Last week was difficult. The IPCC report – Global Warming of 1.5 °C – was released on Monday, October 8 and the news articles that ensued after its release were torrential and more often than not, dire. I read one after the another like my life depended on it, inundating myself with predictions of doom, whispers of hope, and passionate calls to action.
By the end of the week, my nervous system was fried. My ecoanxiety was worse than ever.
I work as a climate justice organizer based in San Antonio, Texas with Public Citizen. People often ask me what my job means. In short, organizing is “a practice aimed at helping people create the social movements and political organizations necessary to wage campaigns and win power”. When centered around climate justice, it means that I work towards building power to address climate change and support climate solutions. I spend my days doing research, reading policy and news, hosting meetings, attending meetings, planning events, petitioning, canvassing, sending emails, conversing with all kinds of people, writing, educating, speaking, presenting, and a whole host of other things.
This work is extremely meaningful to me and I can’t see myself doing anything else at this point in my life. I’m immensely grateful that I’m able to make organizing my profession. However, you don’t have to be a professional organizer to organize. Some of the best organizers I know have day jobs. They organize because they are angry at the vast injustices that exist and are passionate about building a better world for everyone. The realization that the injustices of the world are created by unjust systems and structures and understanding that those systems and structures can be dismantled, transformed, and built anew is the root of organizing. Our economic, social, and governing structures were created by people and therefore can be changed by people.
We have the ability to affect change. But we can only affect change collectively.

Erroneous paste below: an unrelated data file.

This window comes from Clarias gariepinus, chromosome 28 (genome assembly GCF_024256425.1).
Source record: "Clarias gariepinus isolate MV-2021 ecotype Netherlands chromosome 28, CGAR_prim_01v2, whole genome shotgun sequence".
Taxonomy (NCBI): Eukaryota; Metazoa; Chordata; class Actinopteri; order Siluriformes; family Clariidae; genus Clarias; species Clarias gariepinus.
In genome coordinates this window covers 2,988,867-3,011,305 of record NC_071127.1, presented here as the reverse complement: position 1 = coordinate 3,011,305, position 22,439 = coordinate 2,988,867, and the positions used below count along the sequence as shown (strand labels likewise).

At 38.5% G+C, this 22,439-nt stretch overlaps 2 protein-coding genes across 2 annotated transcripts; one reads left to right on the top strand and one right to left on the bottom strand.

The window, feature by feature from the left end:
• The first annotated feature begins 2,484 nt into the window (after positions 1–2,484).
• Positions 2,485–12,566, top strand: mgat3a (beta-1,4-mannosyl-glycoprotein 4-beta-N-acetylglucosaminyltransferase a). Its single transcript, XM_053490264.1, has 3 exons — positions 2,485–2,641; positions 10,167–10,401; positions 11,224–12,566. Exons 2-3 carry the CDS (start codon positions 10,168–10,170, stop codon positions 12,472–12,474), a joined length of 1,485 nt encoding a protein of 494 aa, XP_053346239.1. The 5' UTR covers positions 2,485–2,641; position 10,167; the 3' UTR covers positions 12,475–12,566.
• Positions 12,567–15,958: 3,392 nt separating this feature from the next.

Organizing is not something that happens – or at the very least succeeds – as an individual effort. At the heart of organizing is community building. However, our society is built around isolation and alienation. This is the great challenge and strength behind organizing: bringing people together, creating meaningful relationships, and engaging in important and significant work.
The IPCC report states that the next decade is the definitive decade for whether or not we stay within 1.5C of warming for the Earth. More than 1.5C of warming means that every coastal city in the world floods, every island nation disappears under rising sea levels, hundreds of millions of people become climate refugees, drought, food scarcity, and vector-borne diseases would all become increasingly persistent and severe problems, and we’d run the risk of feedback loops leading us into even more warming and even more climate catastrophe. Simply put, the more the planet heats up, the more uninhabitable it becomes for life, including humans.
I hear people express concern and worry over unaffordable housing and gentrification, food deserts, increasingly severe flooding and weather events, lack of public transit, poor air quality, police and ICE brutality and discrimination, the lack of safe pedestrian and cyclist infrastructure, meaningless jobs that don’t pay a livable wage, a broken healthcare system, longer heatwaves, mental health concerns, barriers to political engagement, and many other issues. Climate justice has a stake in all of these issues and all of these an issues can be (and more likely than not are) organized around. Organizing isn’t easy by any means, but it offers us the tools to make our lives better and in the case of climate change, it means fighting for life as we know it.
Many battles have been won from organizing such as 8-hour workdays to free breakfast in schools to desegregation to women having the right to vote and countless more. The rights that we enjoy today are the results of coordinated efforts by people, not the goodwill of those with power.
Now is the time for all hands on deck. We are at such a critical and uncertain moment in humanity’s history, we must act. Anyone can become an organizer and everyone who can should. We must organize and win collective power in order to prevent climate catastrophe.
When people ask me what it means to be an organizer, I tell that it means being defiant. It means refusing to settle for the status quo under an unjust and cruel system. It means speaking louder when I am told to be silent.
Organizing means knowing a better world is possible and fighting alongside others to make it a reality.
If you are interested in organizing opportunities in San Antonio, you can contact Briauna at firstname.lastname@example.org.